Enrichment analysis

The goal of enrichment analyses is to detect the presence of variants or genes related to specific diseases or traits at a higher frequency than what would be expected by chance. This analysis was performed only in Tunisian populations, and Fst values for each SNP between these two populations calculated with VCFtools 0.1.1488. Five subsets for each GERP RS score and PolyPhen categories were created selecting (i) first variants labelled as missense by the Ensembl Variant Effect Predictor54, (ii) then those with the corresponding GERP RS score (2 ≤ GERP < 4, 4 ≤ GERP < 6, and GERP ≥ 6) or PolyPhen (“possibly damaging” and “probably damaging”) category, and (iii) finally those SNPs with Fst values in the top 5% of the Fst value distribution for the given set. Then, a sixth subset was created by merging the variants resulting from the first two filters in the previous five datasets and selecting the variants with top 5% Fst values from those merged. This sixth dataset is referred in the tables as “All categories” and represents the top 5% Fst-value missense SNPs that are predicted to be deleterious by GERP RS score (thus, with GERP RS score ≥ 2) or PolyPhen (thus, labelled as “damaging”). As a final filtering step before proceeding with the over-representation analysis, we selected from each dataset only those variants with higher derived allele frequency in Tunisian Imazighen than in Tunisian non-Imazighen, filtering out those with higher frequency in Tunisian non-Imazighen. Because these variants are not present in these databases (with extremely few exceptions), we used their corresponding genes as an approximation.

Each gene set was used to look for enriched diseases, traits or biological pathways in four different public databases. We followed different criteria to select significantly enriched traits depending on the database. The Online Mendelian Inheritance in Man (OMIM) catalog59 and the Gene Ontology (GO) Resource62,63 were explored using the online tool WebGestalt or WEB-based GEne SeT AnaLysis Toolkit102,103, and uploading the complete list of genes in our dataset as reference. For these, the first criteria for a trait to be considered significant was to have an FDR < 0.05, as recommended by WebGestalt. We incorporated two extra significance criteria, in descending order of relevance, to classify the remaining results: traits with p < 0.05 and an enrichment ratio (the number of observed genes divided by the number of expected genes) higher than the mean ratio of the analysis for the corresponding database, and remaining traits that did not pass the two first criteria thresholds but still presented p-values < 0.05. The analysis in the ConsensusPathDB (CPDB)61 was performed using the over-representation analysis tool in the CPDB online site and uploading the complete list of genes in our dataset as reference and selecting the pathway option. In this case we followed the same criteria as in47 for significance of the enrichment, which is to require a q < 0.05, and included a second separate group of enriched traits that have q > 0.05 but p < 0.05. To explore the GWAS catalog60 we downloaded the full catalog associations and extracted a list of genes with associated traits, that was then matched to each of our gene lists counting the number of observed genes associated with each GWAS catalog trait. During the analysis we detected that some of these traits were also the ones appearing at highest frequency in the catalog. To tackle this question and as significance criteria, we conducted a bootstrap analysis for each of our gene subsets. The analysis consisted in performing 1000 iterations taking each time a number of randomly selected genes equal to the number of genes in the corresponding gene subset from (A) the complete list of genes in the GWAS catalog, and (B) the complete list of genes in our dataset. For these resampled gene sets we ran again the enrichment analysis, counting each time the number of appearances of each trait and resulting in 1000 frequency-of-appearance values for each trait. (A) and (B) gave extremely similar results, so we show here the results of (A). For each trait frequency-of-appearance distribution, we calculated the quantile 95 (Q95), which is the cut point value at the 95% of the bootstrap distribution, and only reported a trait as significance if the observed frequency of appearance was equal or higher than the Q95 of the bootstrap distribution for the given trait in the corresponding gene subset (i.e., if the value fell in the top 5% of the distribution).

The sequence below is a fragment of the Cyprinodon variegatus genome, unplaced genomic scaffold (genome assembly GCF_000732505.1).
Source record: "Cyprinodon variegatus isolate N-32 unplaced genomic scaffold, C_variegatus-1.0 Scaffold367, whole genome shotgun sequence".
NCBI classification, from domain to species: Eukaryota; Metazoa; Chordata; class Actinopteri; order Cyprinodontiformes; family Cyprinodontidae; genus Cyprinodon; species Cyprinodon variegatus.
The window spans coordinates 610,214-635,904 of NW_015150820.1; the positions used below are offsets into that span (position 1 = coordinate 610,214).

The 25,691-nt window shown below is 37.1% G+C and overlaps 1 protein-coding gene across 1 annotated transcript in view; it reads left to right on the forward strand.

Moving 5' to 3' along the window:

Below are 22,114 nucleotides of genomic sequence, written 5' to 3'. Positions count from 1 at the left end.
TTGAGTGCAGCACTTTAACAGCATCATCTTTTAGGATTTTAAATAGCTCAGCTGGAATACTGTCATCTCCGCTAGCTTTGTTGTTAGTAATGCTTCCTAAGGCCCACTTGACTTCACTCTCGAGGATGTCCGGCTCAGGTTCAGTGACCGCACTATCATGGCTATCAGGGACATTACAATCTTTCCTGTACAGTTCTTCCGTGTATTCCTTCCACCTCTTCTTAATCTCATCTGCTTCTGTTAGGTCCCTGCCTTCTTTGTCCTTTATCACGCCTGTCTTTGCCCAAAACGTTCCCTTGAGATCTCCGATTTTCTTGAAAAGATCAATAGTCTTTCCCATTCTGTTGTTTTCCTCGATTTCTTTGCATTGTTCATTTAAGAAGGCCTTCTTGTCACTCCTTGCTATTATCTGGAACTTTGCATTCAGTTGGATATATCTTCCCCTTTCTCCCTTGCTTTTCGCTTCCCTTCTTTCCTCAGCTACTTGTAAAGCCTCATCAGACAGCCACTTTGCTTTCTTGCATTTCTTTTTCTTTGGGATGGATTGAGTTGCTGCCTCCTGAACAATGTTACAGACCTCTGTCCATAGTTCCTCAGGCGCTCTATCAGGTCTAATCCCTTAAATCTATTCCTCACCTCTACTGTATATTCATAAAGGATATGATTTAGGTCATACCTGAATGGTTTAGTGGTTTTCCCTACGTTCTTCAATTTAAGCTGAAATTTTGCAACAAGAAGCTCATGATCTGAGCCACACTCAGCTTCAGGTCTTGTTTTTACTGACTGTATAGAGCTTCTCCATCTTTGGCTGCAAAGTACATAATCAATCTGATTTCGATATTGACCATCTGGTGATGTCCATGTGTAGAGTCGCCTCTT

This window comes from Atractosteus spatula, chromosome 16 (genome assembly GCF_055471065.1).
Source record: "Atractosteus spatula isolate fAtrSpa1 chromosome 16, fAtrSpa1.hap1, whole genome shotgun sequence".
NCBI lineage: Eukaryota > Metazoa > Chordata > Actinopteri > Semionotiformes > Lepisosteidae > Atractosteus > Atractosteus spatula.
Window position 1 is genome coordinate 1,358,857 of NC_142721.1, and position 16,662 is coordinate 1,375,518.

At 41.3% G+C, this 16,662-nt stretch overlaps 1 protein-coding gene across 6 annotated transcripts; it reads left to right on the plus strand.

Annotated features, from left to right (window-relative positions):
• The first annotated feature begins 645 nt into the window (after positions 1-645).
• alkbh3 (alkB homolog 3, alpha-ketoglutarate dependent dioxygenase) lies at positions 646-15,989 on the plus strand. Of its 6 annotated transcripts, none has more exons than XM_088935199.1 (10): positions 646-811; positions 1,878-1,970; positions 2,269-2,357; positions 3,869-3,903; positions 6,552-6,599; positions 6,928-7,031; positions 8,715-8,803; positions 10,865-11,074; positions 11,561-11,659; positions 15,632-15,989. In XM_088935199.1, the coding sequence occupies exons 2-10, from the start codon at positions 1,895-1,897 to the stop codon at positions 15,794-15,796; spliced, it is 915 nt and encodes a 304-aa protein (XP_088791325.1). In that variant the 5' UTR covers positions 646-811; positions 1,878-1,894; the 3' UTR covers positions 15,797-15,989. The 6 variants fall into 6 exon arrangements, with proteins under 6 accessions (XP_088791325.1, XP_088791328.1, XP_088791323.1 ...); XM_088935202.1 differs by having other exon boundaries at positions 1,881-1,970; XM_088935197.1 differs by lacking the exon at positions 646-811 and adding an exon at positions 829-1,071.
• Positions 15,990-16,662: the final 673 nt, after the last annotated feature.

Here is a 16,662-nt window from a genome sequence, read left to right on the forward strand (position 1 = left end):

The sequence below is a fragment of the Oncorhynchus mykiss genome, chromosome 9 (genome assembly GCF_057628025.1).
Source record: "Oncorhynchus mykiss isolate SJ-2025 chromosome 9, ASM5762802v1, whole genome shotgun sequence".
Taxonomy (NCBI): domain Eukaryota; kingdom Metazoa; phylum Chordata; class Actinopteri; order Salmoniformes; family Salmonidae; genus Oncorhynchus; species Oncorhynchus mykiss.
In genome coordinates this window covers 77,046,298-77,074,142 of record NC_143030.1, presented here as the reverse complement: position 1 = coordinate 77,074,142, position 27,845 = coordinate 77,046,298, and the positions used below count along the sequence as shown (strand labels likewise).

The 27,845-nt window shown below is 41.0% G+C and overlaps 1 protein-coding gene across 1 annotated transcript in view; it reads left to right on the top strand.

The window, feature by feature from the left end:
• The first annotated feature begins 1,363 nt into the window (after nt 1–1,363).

For the genes appearing in the OMIM analysis, we checked the frequencies of associated variants in the general dataset for variants appearing in the OMIM and other variants of our dataset that were interesting because of their genomic or clinical consequences and their frequency differences between Tunisian populations. Allele frequencies were checked with VCFtools 0.1.1488. Variants in Fst peaks were also explored and those in genes related to bone diseases or conditions (of interest because of the results of the GWAS catalog analysis) were reported in Table S9 online. To define a peak, we required a SNP in the top 1% of the Fst distribution with at least one other top 1% SNP at a distance of less than 10 kb, although from the four reported peaks in Table S9 online, three of them present the top 1% SNPs at a distance of less than 1 kb from each other. Linkage disequilibrium between SNPs in these peaks was calculated using VCFtools85. Finally, SNPs with high frequency differences and high GERP RS score load were also selected and their corresponding genes were matched with the GWAS catalog to explore its associations.